• Then multiply this two digit number by the value of the 3rd band, the multiplier band.

  • The resulting number is the resistance value of the resistor in ohms.

  • The fourth band is the tolerance band. If the 4th band is gold, the resistor is guaranteed to be within 5% of the rated value. If the 4th band is silver, it is guaranteed to be within 10%. If there is no 4th band, the resistor is guaranteed to be within 20% of the rated value.


For example, the color code of the above resistor in Figure 2 is read as follows:

  • The 1st band is brown. The first band is always the band closest to the end of the resistor. From the table you can see that the number value of brown in the 1st band column is 1.


  • The 2nd band is black. The number value of black in the 2nd band column is 0.


  • Combining the two numbers gives you 10.


  • The 3rd band is red. This is the multiplier band. The multiplier value of red is 100.


  • Multiplying the combined digit of 10 by the multiplier gives us 1,000.

Therefore, the above resister is rated at 1,000 ohms, which can be written as 1 kW. The 4th, or tolerance, band of the resister is silver. Therefore, the resistor is guaranteed to have a resistance value within 10% of 1kW.

Explore how resistors are color coded and observe the affect of resistance on current flow at our Resistor Color Code Interactive Java Tutorial.

Interactive Java Tutorial
Resistor Color Code
Discover how resistor color coding works. 

Resistors in Series Circuits

A series circuit is a circuit in which the current has only one path. In a series circuit, all of the current passes through each of the components in the circuit. The circuit below in Figure 3 has three resistors is series. The current from the battery flows through each of the resistors.

Since the current passes through each resistor in the circuit, the total resistance encountered by the current is cumulative. The same amount of resistance would exist in a circuit with a single resistor equal to the sum of the three resistors. Such a resistance is called the equivalent or total resistance of the circuit. The equivalent resistance of a series circuit is the sum of all the resistances in the circuit. Therefore, to calculate the total resistance of a series circuit, use the following formula:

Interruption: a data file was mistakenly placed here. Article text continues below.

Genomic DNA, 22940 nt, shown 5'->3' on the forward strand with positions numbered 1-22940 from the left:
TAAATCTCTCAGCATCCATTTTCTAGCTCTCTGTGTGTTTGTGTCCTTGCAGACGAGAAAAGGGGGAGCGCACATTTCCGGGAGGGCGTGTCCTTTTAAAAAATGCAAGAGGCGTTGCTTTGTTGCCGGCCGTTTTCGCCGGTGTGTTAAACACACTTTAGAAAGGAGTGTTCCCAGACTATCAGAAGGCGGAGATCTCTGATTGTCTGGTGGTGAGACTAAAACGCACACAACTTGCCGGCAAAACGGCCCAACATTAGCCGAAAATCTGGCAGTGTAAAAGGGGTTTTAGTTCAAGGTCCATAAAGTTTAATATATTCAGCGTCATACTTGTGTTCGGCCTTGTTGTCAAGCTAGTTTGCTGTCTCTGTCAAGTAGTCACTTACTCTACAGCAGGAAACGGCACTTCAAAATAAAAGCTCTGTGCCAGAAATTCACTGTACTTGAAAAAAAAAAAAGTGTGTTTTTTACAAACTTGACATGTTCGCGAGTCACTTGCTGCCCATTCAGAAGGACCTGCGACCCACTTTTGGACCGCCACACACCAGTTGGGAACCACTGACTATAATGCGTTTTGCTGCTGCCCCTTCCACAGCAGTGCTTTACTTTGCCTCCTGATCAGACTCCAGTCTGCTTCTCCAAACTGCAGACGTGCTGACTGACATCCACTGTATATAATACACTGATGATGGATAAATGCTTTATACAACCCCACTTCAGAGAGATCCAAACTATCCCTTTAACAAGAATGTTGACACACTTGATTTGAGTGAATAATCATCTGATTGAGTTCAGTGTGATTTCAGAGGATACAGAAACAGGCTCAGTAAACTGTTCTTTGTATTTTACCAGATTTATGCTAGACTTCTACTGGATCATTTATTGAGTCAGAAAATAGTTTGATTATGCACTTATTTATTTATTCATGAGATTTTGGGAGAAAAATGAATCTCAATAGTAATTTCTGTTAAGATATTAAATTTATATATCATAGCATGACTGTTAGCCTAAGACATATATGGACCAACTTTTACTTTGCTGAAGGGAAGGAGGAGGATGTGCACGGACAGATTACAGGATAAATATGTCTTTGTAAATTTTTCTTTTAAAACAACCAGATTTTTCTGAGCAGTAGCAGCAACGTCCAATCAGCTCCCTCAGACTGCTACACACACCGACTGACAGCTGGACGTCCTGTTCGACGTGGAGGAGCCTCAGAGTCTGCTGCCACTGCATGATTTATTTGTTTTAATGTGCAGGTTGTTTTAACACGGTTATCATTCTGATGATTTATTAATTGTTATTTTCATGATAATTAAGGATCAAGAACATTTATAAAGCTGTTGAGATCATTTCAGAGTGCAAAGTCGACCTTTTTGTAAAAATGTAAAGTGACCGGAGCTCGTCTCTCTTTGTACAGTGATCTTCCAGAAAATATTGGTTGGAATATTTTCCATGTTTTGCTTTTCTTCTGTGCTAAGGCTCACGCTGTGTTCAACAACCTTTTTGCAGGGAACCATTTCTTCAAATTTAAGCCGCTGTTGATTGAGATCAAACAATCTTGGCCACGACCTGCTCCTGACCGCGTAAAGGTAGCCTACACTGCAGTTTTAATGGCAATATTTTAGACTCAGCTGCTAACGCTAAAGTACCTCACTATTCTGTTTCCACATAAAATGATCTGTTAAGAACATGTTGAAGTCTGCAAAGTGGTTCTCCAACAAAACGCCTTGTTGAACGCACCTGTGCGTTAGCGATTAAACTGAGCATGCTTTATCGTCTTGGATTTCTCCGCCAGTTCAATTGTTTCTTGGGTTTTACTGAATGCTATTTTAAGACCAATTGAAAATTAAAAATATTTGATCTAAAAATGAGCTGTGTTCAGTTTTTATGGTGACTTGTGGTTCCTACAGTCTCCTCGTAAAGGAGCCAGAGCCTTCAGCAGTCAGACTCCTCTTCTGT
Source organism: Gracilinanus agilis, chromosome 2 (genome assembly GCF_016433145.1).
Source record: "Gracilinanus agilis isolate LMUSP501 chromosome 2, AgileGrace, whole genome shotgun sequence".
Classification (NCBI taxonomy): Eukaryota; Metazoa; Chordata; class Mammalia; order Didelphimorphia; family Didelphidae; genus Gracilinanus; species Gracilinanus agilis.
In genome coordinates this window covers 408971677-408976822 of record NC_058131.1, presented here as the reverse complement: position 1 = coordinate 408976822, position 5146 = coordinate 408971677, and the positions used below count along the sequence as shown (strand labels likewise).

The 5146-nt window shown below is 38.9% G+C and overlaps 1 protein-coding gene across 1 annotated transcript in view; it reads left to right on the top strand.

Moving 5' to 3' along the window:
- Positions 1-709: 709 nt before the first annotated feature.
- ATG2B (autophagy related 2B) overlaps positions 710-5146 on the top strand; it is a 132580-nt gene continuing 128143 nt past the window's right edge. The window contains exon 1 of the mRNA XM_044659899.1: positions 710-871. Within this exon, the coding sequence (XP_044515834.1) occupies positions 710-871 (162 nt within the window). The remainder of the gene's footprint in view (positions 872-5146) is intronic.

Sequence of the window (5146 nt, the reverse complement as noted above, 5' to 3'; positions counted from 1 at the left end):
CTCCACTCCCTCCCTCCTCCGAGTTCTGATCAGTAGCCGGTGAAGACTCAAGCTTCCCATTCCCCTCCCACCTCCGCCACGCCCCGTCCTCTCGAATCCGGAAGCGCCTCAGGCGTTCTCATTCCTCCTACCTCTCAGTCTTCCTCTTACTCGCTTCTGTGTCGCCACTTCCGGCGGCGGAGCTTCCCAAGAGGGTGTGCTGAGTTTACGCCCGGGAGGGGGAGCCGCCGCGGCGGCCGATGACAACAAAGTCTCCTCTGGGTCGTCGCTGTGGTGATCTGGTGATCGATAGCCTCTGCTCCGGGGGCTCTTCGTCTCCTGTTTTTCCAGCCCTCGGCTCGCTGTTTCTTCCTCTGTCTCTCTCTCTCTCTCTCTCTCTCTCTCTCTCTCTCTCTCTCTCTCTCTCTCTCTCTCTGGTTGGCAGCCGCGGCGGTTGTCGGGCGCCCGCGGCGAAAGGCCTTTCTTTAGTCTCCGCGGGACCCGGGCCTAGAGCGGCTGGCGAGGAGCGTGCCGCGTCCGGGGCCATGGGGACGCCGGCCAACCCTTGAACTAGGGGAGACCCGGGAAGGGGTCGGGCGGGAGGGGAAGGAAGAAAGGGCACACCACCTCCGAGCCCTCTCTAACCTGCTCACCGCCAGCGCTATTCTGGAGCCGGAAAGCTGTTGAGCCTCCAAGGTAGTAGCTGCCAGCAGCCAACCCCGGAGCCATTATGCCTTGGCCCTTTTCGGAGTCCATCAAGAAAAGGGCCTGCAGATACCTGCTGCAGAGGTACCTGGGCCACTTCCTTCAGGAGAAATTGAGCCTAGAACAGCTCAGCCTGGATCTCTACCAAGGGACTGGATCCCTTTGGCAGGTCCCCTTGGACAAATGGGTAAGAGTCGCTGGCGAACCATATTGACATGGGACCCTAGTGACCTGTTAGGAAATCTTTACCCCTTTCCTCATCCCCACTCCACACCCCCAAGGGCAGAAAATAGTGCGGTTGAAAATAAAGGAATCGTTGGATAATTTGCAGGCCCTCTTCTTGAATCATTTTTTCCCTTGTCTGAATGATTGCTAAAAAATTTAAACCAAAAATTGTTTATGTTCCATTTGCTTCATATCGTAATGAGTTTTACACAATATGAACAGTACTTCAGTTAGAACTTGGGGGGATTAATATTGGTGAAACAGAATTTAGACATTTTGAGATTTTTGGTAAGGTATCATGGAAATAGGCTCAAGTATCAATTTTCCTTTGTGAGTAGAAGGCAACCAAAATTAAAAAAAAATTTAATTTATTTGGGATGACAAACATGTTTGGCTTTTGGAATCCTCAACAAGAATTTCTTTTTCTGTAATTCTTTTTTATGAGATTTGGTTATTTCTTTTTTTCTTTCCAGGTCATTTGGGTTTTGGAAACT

RT = R1 + R2 + R3 . . .

where RT is the total or equivalent resistance in the circuit, and R1 through R3 . . . are the resistance ratings of the individual resistors or components in the circuit.

Using this formula, the total or equivalent resistance of the series circuit in Figure 3 can be calculated as follows:

RT = 2.5 + 1 + 3

RT = 6.5 kW

Resistors in Parallel Circuits

A parallel circuit is a circuit in which components are arranged so that the path for the current is divided. The circuit below in Figure 4 has three resistors in parallel.

Placing the resistors in parallel always decreases the total or equivalent resistance of the circuit. This is true because connecting resistors in parallel is equivalent to placing them side by side, increasing the total area available for the flow of current and thereby, reducing resistance. To calculate the total resistance of a parallel circuit, use the following formula:

RT = 1 ÷ (1/R1 + 1/R2 + 1/R3 . . .)